Hylda’s Husband

A few days ago I wrote about Hylda Schmeling whose charming photos I’d discovered in a Goodwill store.  I relayed details of her life that I’d found in a quick online search.

The Crimson - 1916

Hylda so intrigued me that yesterday I spent an hour or so researching her husband.  It occurred to me that he’d probably graduated from her high school.  Sure enough that’s where I found him, in the pages of The Crimson, their 1916 high school yearbook.

Next to Paul Jenson’s picture, the caption read “A moral, sensible and well-bred man.” It went on to say that he’d entered as a Junior from Park Region Prep School in Minnesota.  In the two years he attended the high school, he was active.  Along with the class play and other activities, he played basketball and was assistant business manager of The Crimson.

The class prophecy jests that he would be President of the Hole-Proof Sock Factory. Another humorous entry jokes about his love of silk socks.  His nickname, like his future wife’s would be, was “Jens”.  His virtue was his good looks, and his favorite expression was “dammit”.   (A more innocent time. :smile:)  He was voted the “greatest doll” and, in a section called “Wouldn’t you like to see”…it reads “Paul Jenson not all dolled up.”  Vivid images.

Paul H. Jenson

Jody Allen, a WisRWA friend, suggested I search for Paul’s military records.  The only listing I found at Ancestry.com was a copy of his draft registration for World War I.   It was signed June 5, 1917, nine days before his marriage to Hylda Schmeling.  So it was a military wedding of sorts.  He was leaving for war; they wanted to marry before he left.  Can you imagine their emotions?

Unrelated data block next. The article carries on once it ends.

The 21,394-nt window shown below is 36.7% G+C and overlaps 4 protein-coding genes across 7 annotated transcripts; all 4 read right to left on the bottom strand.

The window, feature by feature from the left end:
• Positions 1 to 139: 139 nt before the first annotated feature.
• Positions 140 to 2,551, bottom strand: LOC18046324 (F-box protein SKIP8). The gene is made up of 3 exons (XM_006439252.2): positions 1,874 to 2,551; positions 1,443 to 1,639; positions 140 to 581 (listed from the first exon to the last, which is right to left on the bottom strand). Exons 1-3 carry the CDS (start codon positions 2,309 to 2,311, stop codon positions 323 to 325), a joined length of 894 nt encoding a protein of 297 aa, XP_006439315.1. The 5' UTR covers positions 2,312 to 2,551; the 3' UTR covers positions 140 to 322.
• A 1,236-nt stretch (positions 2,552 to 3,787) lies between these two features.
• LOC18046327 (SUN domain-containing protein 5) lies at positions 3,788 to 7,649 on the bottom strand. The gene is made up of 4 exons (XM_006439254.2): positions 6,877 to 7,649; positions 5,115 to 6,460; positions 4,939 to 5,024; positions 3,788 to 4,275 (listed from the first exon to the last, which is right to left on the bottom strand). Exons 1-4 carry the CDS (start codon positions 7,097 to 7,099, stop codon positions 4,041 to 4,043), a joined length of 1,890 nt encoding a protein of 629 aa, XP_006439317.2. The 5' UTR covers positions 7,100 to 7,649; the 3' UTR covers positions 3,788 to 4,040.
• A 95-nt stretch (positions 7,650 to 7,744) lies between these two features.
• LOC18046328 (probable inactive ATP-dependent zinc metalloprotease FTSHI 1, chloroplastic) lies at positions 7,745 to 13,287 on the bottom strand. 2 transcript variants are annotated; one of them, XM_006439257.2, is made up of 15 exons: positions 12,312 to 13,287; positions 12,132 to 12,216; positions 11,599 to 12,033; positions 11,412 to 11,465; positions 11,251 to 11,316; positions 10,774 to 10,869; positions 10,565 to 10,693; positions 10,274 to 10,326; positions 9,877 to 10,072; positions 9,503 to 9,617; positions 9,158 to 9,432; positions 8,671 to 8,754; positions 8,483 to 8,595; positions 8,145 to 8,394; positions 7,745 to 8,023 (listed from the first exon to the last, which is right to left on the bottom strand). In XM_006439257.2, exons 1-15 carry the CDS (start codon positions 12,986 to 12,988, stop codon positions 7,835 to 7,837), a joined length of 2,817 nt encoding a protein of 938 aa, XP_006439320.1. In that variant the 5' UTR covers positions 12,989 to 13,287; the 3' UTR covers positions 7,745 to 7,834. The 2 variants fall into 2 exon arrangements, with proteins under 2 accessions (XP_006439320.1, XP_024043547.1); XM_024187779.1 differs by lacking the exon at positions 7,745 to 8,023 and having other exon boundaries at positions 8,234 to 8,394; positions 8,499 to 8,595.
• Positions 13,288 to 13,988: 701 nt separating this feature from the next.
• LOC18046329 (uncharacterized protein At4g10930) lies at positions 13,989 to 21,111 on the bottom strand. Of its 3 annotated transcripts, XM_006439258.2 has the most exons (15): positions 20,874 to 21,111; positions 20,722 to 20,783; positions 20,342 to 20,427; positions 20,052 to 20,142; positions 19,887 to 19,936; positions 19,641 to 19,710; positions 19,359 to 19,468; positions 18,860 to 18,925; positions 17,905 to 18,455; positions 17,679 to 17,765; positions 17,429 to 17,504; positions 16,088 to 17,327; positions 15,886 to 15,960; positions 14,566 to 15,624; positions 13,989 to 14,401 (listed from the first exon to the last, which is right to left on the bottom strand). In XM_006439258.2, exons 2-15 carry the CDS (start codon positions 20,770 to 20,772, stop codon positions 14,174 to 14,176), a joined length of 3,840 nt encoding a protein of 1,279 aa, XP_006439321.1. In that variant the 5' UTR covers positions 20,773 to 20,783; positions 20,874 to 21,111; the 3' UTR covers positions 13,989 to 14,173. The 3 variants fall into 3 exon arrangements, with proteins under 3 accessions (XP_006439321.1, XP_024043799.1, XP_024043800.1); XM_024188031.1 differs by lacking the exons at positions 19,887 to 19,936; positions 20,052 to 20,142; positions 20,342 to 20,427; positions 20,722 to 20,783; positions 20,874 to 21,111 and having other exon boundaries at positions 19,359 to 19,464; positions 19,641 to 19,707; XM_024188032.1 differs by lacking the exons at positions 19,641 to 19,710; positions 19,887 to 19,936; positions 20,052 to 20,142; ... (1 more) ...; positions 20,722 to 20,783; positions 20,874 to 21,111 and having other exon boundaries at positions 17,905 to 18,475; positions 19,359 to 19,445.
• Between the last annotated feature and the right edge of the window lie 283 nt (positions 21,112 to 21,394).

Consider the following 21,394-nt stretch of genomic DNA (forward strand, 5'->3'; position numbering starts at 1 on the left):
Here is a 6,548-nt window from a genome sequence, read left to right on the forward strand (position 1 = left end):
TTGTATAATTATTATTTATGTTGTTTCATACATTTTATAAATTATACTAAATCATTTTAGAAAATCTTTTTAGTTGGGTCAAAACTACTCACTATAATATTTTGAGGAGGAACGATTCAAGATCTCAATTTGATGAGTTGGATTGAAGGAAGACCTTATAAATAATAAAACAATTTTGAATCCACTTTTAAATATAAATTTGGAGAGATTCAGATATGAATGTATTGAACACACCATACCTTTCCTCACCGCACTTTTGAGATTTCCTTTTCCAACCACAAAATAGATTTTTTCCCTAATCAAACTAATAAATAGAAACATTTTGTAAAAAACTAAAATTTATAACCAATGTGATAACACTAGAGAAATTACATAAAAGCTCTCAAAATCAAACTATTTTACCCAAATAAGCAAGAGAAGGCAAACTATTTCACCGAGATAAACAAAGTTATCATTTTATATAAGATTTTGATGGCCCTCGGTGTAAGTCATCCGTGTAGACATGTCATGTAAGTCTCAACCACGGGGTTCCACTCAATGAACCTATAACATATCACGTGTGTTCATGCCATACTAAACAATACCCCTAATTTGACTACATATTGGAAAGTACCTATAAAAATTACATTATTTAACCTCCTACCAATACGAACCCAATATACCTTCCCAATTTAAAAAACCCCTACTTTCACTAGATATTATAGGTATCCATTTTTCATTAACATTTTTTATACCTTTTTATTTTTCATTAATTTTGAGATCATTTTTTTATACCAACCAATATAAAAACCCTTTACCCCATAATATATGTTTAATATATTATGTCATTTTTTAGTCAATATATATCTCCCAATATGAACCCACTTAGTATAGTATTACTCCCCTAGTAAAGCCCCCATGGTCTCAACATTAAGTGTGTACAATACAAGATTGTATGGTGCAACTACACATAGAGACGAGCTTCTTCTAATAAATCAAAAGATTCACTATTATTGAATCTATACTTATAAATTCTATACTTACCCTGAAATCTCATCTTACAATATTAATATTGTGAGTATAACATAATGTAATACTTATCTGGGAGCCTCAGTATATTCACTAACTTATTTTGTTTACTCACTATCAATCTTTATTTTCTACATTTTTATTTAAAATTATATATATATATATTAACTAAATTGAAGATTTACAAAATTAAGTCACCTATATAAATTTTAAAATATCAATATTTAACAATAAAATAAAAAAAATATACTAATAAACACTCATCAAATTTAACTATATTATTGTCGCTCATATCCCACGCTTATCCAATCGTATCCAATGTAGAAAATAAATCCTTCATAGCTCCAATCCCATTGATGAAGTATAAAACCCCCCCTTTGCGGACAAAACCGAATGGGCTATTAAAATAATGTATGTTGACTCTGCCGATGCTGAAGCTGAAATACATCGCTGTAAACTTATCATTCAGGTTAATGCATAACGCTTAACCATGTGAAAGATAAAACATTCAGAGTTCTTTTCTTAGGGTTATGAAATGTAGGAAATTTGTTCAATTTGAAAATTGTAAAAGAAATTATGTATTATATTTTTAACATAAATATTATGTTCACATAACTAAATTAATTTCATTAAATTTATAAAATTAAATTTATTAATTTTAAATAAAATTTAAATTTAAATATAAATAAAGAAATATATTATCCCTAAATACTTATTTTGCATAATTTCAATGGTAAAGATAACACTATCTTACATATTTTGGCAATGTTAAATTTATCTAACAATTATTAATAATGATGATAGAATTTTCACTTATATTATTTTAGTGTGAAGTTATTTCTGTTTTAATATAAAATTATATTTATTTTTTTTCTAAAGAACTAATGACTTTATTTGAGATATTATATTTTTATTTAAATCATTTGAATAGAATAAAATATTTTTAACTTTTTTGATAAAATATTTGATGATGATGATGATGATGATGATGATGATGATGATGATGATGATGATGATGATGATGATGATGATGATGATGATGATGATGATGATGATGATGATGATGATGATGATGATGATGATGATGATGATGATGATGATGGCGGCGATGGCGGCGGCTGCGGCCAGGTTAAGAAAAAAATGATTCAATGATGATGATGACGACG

I took another look at census records and found him in the 1900 and 1910 records. His father was from Norway; he’s listed as a Bank Cashier. In 1920, I found Paul and Hylda Jenson living in Edgerton, Wisconsin.  So he did make it home from the war! As his father was, he too was a banker.

After that I can find nothing more of Paul and Hylda.  I’m not sure I want to.

From these raw tidbits of information, I feel I’ve come to know enough about the couple to create outlines.  From there my story will morph into the fun stuff of fiction.  She’s the musically gifted daughter of a well-off German immigrant.  He’s the son of a Norwegian banker who’s just returned from the horrors of fighting in WWI.  As I ponder these two personalities and their backgrounds, a conflict takes root.  A new story begins.

7 thoughts on “Hylda’s Husband

  1. Thanks, Beth! I have another one on the burner right now so I really didn’t need to be working on this. But the photos just jumped out at me. I think I’m going to let this simmer a bit. Guess I’ll know when it’s time.

  2. I happened upon your name, when I typed in Hylda Schmeling and Paul Jenson. I am Hylda’s niece. My mother was her youngest sister. I am always wondering about them too. I am 77 years old now and everyone that I could ask is dead. When Paul Jenson came home from the war, he was ill, gassed during his time in the service. I think he lived with his parents when he returned, because he needed care and she probably had to work. He was 27when he died and is buried in Jenson Cemetery in Edgerton. She died in 1935 in a car accident in Harvard, Illinois. She was a beautician and had a shop down there. She had married a man that was quite a bit older than she and I think they were divorcing. She had no children. She is buried in Fassett Cemetery beside her mother and father. She was dead before I was born and I can’t remember that anyone talked about it that much. I think their story is very romantic too. I can’t imagine who would have put those pictures at Good Will. I have those pictures too. She was13 years older than my mother the eldest of 6 living children.

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